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Preparing your heirs to successfully inherit

By Kevin Hengehold

You may have seen statistics about wealth disappearing after one to two generations of transfer.  You have almost certainly heard the saying, “shirtsleeves to shirtsleeves in three generations.” The saying outlines the cycle whereby the first generation of a family works hard and makes sacrifices to accumulate wealth and assets. The second generation witnessed their parents struggle, and they recall the frugality of their own childhoods. The third generation, having grown up with comfort and resources, consumes the family wealth.

You’re also probably tired of hearing the “shirtsleeves to shirtsleeves” warning.

The statistics, as well as anecdotes, are alarming, and they can cause conflict between family members. It’s important to remember that, just like having a well-communicated business plan increases the chances of your business’ success, having a well-communicated inheritance plan increases the likelihood of a successful wealth transfer.

What do parents worry about most?

According to Roy Williams and Vic Preisser, who studied more than 3,200 wealthy families and wrote the book Estate Planning for the Post-Transition Period, the top concerns for parents as it comes to wealth transfer are:  

  1. Too much emphasis on material things
  2. Naiveté about the value of money
  3. Spending beyond their means
  4. Initiative being ruined by affluence
  5. Will not do as well as parents would like

Typically, estate planning meetings and workshops focus on using the appropriate legal structures to avoid taxes. Assuming that you have received the appropriate tax and legal counsel (if not, please refer to the Goering Center’s Professional Services Registry), what more can be done to increase the chances of successful wealth transfer?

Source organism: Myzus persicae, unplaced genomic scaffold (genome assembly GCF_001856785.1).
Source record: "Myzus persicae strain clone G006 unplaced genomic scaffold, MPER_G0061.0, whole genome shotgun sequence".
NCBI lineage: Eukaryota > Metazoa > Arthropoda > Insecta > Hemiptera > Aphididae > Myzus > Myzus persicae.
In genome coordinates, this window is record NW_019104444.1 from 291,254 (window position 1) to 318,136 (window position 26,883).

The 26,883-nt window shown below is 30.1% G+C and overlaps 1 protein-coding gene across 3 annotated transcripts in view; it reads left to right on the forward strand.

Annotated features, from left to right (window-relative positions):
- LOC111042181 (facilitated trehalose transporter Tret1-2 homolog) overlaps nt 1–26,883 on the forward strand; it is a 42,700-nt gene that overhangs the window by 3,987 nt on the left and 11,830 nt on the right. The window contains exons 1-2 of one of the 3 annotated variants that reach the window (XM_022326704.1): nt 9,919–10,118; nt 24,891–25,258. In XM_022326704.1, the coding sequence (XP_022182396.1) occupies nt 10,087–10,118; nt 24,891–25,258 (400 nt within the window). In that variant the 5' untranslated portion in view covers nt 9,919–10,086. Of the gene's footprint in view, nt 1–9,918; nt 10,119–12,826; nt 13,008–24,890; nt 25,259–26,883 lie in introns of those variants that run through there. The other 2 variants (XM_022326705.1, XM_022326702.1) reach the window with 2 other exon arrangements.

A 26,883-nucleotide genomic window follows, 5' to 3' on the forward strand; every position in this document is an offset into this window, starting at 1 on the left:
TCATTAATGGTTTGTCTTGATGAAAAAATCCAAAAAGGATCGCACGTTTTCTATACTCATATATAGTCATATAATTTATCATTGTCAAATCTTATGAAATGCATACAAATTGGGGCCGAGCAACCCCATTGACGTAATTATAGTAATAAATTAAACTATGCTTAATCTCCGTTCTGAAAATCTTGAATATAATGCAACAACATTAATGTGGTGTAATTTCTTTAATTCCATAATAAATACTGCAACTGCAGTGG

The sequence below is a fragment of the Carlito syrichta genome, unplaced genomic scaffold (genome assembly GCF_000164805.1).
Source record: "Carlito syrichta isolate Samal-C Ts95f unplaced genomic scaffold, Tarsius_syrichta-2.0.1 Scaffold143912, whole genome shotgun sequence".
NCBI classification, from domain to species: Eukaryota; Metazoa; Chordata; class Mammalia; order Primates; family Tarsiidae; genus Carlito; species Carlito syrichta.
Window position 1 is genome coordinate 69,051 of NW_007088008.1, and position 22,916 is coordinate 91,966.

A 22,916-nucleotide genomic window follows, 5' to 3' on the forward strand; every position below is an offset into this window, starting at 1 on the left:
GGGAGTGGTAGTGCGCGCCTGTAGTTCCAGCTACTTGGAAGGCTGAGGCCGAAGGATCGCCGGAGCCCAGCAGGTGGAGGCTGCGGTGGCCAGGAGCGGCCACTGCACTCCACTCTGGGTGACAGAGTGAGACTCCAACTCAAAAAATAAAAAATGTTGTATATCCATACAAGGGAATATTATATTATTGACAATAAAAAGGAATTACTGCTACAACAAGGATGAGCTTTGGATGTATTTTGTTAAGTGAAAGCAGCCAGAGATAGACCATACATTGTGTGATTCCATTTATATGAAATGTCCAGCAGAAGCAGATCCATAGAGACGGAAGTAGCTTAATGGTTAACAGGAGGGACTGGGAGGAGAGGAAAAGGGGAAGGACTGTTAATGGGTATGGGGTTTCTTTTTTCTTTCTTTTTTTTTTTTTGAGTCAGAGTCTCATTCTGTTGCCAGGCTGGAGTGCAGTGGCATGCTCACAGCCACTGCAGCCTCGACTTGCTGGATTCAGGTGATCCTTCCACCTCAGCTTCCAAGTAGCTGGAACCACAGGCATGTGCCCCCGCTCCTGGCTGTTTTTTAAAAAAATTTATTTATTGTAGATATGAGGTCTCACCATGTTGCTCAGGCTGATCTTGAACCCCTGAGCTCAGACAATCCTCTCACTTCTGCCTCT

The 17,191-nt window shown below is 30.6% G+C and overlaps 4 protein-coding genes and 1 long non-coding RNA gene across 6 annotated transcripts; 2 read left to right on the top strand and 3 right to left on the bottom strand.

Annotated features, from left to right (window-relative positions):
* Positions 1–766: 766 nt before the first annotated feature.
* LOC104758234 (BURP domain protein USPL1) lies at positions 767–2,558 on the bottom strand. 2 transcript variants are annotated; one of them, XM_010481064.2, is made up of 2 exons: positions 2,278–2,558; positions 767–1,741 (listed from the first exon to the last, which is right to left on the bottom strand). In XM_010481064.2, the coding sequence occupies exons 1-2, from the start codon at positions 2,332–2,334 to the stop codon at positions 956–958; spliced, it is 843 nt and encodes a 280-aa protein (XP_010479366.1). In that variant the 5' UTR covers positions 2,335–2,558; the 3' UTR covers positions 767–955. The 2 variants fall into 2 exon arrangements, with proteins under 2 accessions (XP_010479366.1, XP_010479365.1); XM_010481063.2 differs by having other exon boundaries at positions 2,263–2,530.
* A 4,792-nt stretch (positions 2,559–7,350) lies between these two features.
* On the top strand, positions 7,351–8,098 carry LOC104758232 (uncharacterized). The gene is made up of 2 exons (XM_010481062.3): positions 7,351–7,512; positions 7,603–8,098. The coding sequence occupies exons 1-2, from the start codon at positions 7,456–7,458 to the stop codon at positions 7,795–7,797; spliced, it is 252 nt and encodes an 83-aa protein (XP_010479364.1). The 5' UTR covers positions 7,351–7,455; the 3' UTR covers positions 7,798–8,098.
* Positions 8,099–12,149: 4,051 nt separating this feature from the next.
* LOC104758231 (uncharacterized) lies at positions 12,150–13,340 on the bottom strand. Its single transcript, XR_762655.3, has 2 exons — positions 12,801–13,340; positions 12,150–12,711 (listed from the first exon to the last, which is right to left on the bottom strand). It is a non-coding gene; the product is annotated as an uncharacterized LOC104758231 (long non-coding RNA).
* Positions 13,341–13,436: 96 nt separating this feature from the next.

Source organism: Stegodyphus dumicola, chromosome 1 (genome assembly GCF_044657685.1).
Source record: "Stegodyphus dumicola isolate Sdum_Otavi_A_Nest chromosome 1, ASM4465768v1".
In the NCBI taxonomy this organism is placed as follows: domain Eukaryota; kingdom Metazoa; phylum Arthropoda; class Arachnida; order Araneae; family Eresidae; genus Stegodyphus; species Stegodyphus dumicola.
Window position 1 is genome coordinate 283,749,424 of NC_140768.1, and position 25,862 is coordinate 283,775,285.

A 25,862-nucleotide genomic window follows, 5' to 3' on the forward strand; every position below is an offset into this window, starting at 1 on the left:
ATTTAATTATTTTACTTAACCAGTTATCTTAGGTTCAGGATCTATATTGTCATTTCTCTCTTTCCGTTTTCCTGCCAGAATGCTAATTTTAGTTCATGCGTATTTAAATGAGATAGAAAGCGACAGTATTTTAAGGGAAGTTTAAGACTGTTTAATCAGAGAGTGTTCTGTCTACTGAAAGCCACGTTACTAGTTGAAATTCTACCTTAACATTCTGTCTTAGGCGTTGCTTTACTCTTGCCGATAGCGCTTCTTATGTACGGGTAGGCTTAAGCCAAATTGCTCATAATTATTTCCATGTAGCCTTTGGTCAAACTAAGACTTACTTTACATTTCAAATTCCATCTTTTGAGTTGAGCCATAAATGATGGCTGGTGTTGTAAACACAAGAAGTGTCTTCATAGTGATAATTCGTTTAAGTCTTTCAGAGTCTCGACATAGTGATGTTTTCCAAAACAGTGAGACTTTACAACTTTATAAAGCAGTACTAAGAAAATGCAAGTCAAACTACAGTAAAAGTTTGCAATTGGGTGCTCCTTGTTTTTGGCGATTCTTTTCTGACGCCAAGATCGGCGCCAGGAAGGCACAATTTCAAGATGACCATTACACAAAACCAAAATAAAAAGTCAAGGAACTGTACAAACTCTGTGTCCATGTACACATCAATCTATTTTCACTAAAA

Williams and Preisser found that breakdowns in trust and communication were behind 60 percent of failed inheritances.  They recommend that a family write out a “family mission statement” and hang it in a prominent place to remind family members the story behind their wealth, and the purpose going forward. Then, define a glossary of terms included in the mission statement to ensure that the meaning and intent of the mission statement is clear.

Involve the next generation

Give the next generation a chance to learn while you are still able to provide guidance. Work together on a philanthropic endeavor. Allow your heirs to provide input into how some of your charitable donations are directed. Allow for input from your children, and even grandchildren.  Be willing to answer questions and be willing to share, or even give up control when you think there is a good learning opportunity.

Seek harmony, but don’t ignore potential conflict

While running your business, you follow Jim Collins’s advice to “get the right people on the bus, and get them in the right seats.” The same principles apply to preparing your heirs to be good stewards of your family’s wealth. Some of your heirs might be excellent to help with financial details. Others might be drawn towards philanthropy. And some siblings and in-laws might struggle working together. Having discussions around these topics early can increase the likelihood of passing on your wealth and your values.

Preparing your heirs

You want the best for your children. But just as you wouldn’t ask one of your employees to take over an important role without any training, you need to be intentional about training the next generation of your family for the job they are fortunate to inherit. Involve your inheritors in age-appropriate decisions about your family’s wealth. Allow them to take on financial responsibilities for the family. Plan for a successful transfer of your wealth and your values to achieve an enduring legacy.

Kevin Hengehold is the director of marketing at Hengehold Capital Management. Reach Kevin at kevin@hcmwealthadvisors.com or 513-598-5120.

Featured image at top: Photo/Mangostock/Fotolia

About the Goering Center for Family & Private Business
Established in 1989, the Goering Center serves more than 400 member companies, making it North America’s largest university-based educational non-profit center for family and private businesses. The Center’s mission is to nurture and educate family and private businesses to drive a vibrant economy. Affiliation with the Carl H. Lindner College of Business at the University of Cincinnati provides access to a vast resource of business programing and expertise. Goering Center members receive real-world insights that enlighten, strengthen and prolong family and private business success. For more information on the Center, participation and membership visit goering.uc.edu.